The Queens!

It was such a lovely day yesterday. Certainly was a pleasant day to be out.

Young yellow aphids are so cute in my opinion with those abdominal tubes sticking out. These tubes are called cornicles. Scientists once thought this was where the honeydew was secreted. However it was later discovered that honeydew is a waste product that exits the body through the digestive system. It’s now understood that this second liquid actually contains lipids, hemolymph and a substance called an alarm pheromone. I do not know what kind of cocoon critter the black thing was. Some flies have something that looks like it but a definitely a wild guess on my part here.

Greeneyes (Berlandiera betonicifolia) with a tiny bee!
Stopping to look at Leavenworth’s Eryngo (Eryngium leavenworthii) I found many of the developing flower heads were filled with stink bugs.
These beautiful and tiny red eggs (unknown) were on a Eryngo’s leaf.

My guess for this golden egg (not the goose) on a Eryngo’s leaf was a Leaf-footed bug.

Eastern Ringtail (Erpetogomphus designatus)!
Indeed a few thistles are still blooming. So a Delaware Skipper made a pit stop at the dwindling supply!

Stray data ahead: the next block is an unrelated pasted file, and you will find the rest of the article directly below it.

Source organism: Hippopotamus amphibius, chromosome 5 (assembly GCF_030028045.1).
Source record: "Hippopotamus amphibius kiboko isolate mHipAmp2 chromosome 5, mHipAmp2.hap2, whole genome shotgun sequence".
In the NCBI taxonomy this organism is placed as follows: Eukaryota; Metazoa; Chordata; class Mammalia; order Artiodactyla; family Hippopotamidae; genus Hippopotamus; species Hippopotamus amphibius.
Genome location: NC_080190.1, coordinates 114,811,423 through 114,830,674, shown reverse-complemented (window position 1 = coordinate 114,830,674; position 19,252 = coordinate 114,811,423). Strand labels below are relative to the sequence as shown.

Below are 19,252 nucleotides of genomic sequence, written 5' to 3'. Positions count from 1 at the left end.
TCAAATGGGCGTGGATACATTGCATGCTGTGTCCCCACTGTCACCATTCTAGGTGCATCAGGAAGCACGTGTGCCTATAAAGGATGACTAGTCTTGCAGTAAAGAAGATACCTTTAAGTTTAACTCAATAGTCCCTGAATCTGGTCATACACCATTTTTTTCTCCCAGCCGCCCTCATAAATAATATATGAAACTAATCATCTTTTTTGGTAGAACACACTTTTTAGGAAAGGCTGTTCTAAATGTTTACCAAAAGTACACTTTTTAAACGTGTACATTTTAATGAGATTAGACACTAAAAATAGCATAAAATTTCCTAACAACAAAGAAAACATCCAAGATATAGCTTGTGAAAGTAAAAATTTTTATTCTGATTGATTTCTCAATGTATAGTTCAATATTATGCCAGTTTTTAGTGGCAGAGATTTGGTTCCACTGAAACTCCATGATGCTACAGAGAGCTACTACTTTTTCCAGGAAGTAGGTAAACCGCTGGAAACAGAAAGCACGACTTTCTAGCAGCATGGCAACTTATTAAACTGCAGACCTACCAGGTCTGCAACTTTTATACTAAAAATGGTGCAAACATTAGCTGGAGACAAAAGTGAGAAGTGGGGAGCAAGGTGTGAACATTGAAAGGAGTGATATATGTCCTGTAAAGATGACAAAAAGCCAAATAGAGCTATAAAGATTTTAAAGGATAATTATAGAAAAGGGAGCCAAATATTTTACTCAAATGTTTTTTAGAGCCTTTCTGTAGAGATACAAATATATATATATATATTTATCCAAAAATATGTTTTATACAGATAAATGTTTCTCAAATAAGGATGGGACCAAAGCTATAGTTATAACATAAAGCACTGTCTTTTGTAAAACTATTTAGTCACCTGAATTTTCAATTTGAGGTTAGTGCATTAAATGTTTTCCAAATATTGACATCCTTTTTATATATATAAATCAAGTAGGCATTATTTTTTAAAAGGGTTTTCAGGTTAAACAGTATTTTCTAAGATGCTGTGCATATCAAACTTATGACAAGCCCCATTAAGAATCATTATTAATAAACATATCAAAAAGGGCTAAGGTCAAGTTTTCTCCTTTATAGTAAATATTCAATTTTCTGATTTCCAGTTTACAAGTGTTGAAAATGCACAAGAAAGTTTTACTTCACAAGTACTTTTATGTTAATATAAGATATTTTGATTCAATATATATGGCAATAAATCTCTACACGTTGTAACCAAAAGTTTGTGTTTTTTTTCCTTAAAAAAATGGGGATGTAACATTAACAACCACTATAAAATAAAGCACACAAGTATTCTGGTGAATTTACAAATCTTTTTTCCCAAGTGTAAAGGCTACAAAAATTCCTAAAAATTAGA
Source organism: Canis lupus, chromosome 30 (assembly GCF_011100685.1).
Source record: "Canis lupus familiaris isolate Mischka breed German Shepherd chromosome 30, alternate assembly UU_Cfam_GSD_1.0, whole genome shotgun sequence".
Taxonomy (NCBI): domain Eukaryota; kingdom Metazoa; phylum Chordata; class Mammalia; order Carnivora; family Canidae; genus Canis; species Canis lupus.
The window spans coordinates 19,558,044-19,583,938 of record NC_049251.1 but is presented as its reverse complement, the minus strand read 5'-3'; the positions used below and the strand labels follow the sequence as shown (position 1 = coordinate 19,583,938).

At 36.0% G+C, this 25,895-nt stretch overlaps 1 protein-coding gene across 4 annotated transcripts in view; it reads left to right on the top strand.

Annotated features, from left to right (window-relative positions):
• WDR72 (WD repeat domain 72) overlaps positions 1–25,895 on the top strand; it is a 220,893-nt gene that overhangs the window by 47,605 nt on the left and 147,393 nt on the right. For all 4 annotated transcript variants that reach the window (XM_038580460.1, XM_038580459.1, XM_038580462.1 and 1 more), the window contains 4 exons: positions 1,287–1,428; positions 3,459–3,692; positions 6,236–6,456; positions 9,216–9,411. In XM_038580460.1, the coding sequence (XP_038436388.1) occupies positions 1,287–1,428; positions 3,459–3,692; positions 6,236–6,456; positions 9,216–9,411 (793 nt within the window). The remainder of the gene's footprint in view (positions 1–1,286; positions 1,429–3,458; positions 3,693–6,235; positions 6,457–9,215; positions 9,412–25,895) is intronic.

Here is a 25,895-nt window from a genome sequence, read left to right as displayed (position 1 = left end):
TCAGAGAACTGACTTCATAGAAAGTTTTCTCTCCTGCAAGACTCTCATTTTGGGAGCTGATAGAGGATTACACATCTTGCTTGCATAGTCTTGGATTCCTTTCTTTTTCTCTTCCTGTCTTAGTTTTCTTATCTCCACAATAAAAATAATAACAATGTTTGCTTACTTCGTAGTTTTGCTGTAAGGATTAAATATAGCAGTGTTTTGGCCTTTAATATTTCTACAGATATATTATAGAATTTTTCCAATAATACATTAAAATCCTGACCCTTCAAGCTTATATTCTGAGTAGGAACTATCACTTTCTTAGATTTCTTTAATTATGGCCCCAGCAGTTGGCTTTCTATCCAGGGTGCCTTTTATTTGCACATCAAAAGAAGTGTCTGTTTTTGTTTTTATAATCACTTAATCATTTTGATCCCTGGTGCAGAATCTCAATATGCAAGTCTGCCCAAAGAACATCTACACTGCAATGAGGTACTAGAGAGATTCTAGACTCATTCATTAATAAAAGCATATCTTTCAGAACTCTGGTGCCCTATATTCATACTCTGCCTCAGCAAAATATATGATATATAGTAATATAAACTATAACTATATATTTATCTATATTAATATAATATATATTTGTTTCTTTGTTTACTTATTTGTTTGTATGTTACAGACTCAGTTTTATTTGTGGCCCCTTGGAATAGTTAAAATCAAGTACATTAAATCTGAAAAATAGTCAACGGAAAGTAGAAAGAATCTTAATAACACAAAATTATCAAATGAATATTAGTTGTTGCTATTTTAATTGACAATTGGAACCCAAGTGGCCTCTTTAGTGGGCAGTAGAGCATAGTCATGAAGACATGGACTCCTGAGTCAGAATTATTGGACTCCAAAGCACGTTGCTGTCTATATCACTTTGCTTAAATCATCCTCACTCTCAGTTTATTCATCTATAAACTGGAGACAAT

Four bluebird eggs! I have had bluebirds have successful nest through August in the past. Certainly looks like a pair is going to give it a shot here.

So I don’t know why we suddenly have all these Queens in our yard. It must have been a mass emergence!

Royalty ruled around our house!

Lured by bright colors: Wild bee queens face death in commercial hives

Bumblebee research sparks rapid industry change

Bumble Bee Pollination in Tomato Greenhouses

Keep looking!

The more you know, the more you see and the more you see, the more you know


  1. The tiny things are really wonderful – looking closely reveals so much. Cool there are so many queens!
    Great articles on bumblebees – good to see that the studies are making a difference. Also makes one realize how much there is to learn and to be careful with assumptions.

  2. I didn’t know the bumblebees were used commercially. Love how they have an exit and entry way. And amen about the assumptions.

  3. The black spots on the hind wings on Queens & Monarchs indicates it is a male. I can’t remember what it does but think it gives off a pheromone. But don’t quote me on what it is. Maybe Mary knows. Anyway, on that last photo you can easily see the black spot. The previous photo has 2 males & 1 female. And a blur. Notice on the underside it is a white spot circled by black vein.

  4. Latest report on the wren in the log.
    She had been gone since last weekend and the eggs laid in the nest untouched. So yesterday I poured them out of the log and broke them open. They had no developed embryo, just orange yuck. So apparently she abandoned the nest after several weeks of sitting on them. Guess they have a clock inside that tells them when incubation should be up. I’m just thankful it was not likely a predator that got her. But disappointed to not have reports of growing Bewicks Wren chicks.

  5. I love the close-up of the greeneyes flowers – they are so pretty! Lots of queens around my house now too.

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